DawnWatch: Video of foie gras horrors in Canada media — Wednesday, July 11, 2007

July 12th, 2007 8:09 pm by Kelly Garbato

———- Forwarded message ———-
From: DawnWatch – news [at] dawnwatch.com
Date: Jul 11, 2007 10:15 PM
Subject: DawnWatch: Video of foie gras horrors in Canada media — Wednesday, July 11, 2007

Major media across Canada today, Wednesday July 11, reports on gruesome undercover video taken at a Quebec foie gras farm.

At the website for Canada’s largest privately-owned television network, CTV, you can read the story and also watch the reports, which include some of the footage.

Go to http://www.ctv.ca/servlet/ArticleNews/story/CTVNews/20070710/foie_gras_070710/20070710/ OR TO http://tinyurl.com/2me7wd.

On the right side of the page, click on the links under “video” to watch the reports.

We hear, “All the females end up in the garbage where they just suffocate to death. It’s because they produce smaller livers,” as we see awful shots of ducklings struggling and smothering in garbage bins.

And we hear:

“Ducks are force-fed — a process called gavaging — to enlarge their livers to 10 times their normal size. Activists consider that alone to be a cruel activity. But the workers are also shown kicking the smaller ducks and killing them by hitting them against a post.”

We see that footage too.

Andrew Plumbly, spokesperson for the Global Action Network says in the piece: “It’s impossible to produce foie gras humanely, and thus, we need to get rid of this.”

While the piece also includes a brief quote from a different producer who says he treats his animals kindly, the bulk of the piece focuses on the abuse behind foie gras. Please thank the station! The more attention the story gets, the more likely we are to see follow-ups, meaning that everybody who ever watches the CTV news will see the shocking reality of foie gras.

CTV is taking feedback on this story at http://tinyurl.com/yq6hpf.

Canada’s Globe and Mail carries the story, by Ingrid Peritz, on Pg A7, headed “Activists go undercover to curb public’s appetite for foie gras in Quebec.”

It opens:

“The images are gruesome. A live duck is hurled against a cement pillar and another has its head pulled off while farm employees trade banter. Other ducks are crammed into holding pens to await their force-feedings.

“The pictures were released by a Montreal animal-rights group yesterday in order to head into uncharted territory: Taking the anti-foie-gras movement into the foie gras capital of Canada.

Andrew Plumbly is quoted:

“These images reveal the inherent cruelty involved in the production of foie gras. Our hope is that once consumers see what actually happens in foie gras production, they will stop consuming it.”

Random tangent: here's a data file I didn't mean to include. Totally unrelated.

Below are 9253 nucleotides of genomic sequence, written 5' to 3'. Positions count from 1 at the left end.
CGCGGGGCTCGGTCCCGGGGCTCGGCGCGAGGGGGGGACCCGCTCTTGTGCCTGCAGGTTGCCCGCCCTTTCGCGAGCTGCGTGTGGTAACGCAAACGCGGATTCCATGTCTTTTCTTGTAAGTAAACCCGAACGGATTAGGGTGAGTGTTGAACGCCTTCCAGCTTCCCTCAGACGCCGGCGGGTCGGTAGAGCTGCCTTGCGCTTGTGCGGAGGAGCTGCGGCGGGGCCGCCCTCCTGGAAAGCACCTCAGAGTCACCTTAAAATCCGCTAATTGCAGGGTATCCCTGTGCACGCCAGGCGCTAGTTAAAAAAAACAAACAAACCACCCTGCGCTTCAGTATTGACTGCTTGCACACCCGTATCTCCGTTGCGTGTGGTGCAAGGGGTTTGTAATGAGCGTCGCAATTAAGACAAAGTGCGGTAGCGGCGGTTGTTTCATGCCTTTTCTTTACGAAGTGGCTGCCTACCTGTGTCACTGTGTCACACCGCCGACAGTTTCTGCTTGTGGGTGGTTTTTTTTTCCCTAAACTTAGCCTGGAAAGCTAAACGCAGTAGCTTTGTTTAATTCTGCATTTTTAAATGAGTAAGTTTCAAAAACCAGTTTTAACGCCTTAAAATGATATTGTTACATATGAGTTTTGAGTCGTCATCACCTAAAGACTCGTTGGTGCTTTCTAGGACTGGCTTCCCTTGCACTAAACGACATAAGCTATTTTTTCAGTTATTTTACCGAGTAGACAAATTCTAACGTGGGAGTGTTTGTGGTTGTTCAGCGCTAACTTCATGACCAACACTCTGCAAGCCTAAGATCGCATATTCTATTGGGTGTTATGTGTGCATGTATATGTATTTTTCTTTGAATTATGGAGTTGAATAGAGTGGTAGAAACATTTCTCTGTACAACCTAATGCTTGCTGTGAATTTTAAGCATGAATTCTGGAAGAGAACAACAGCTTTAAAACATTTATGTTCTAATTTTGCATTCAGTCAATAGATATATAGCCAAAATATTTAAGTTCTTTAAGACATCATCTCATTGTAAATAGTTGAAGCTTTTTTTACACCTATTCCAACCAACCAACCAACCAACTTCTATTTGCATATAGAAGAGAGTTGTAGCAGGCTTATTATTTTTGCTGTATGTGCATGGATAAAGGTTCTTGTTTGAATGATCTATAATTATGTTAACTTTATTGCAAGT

The article tells us:

“Global Action Network teamed up in its undercover operation with Farm Sanctuary, a U.S. animal-protection group. Mr. Plumbly says an activist got a job at √Člevages P√©rigord southwest of Montreal, the largest duck foie gras producer in Canada, and worked undercover for three months from last fall to early this year.”

It ends with:

Globe Action Network forwarded the video to the provincial police and filed a formal complaint. A police spokesman said it is investigating to see if federal animal-cruelty laws were broken.

You’ll find the whole article on line at http://tinyurl.com/2qzzec.

The Gazette, from Montreal, headed its story, by Jasmin Legatos, “Activists hope graphic video will dampen appeal of foie gras” (Pg A6)

It opens:

“Foie gras gourmets in Quebec will be compelled to change their dining habits after viewing the alleged animal cruelty captured on video by a Montreal animal welfare group, the organization’s director said yesterday.”

It also quotes Plumbly, who says “Employees would routinely kick the ducks as they were loading them into trucks or would throw them into the air,” and would also rip the heads off small or sickly ducks.

The article gives us information on the anti foie gras movement:

“Last year, Chicago, in a move that angered many of its top chefs, banned the sale and production of the fatty liver. California is set to follow suit in 2012. Many European countries, including Denmark, Finland, Germany, Italy and Poland, have also banned the sale of foie gras within their borders. But France, the world’s largest producer of foie gras, has ignored international condemnation. In 2005, the French senate passed a law declaring foie gras part of the country’s national heritage.”

You will find the whole article on line at http://tinyurl.com/2xr6k3.

After you have thanked CTV, above, please consider dashing off quick letters to the editor so that the story stays in the press. You may wish to discuss foie gras in particular, or food production in general.

The Globe and Mail takes letters at http://www.theglobeandmail.com/feedback/ (Choose letter to the editor)

The Montreal Gazette takes letters at letters [at] thegazette.canwest.com. Include your full name, address and telephone number.

Yours and the animals’,
Karen Dawn

(DawnWatch is an animal advocacy media watch that looks at animal issues in the media and facilitates one-click responses to the relevant media outlets. You can learn more about it, and sign up for alerts at http://www.DawnWatch.com. You may forward or reprint DawnWatch alerts if you do so unedited — leave DawnWatch in the title and include this parenthesized tag line. If somebody forwards DawnWatch alerts to you, which you enjoy, please help the list grow by signing up. It is free.)

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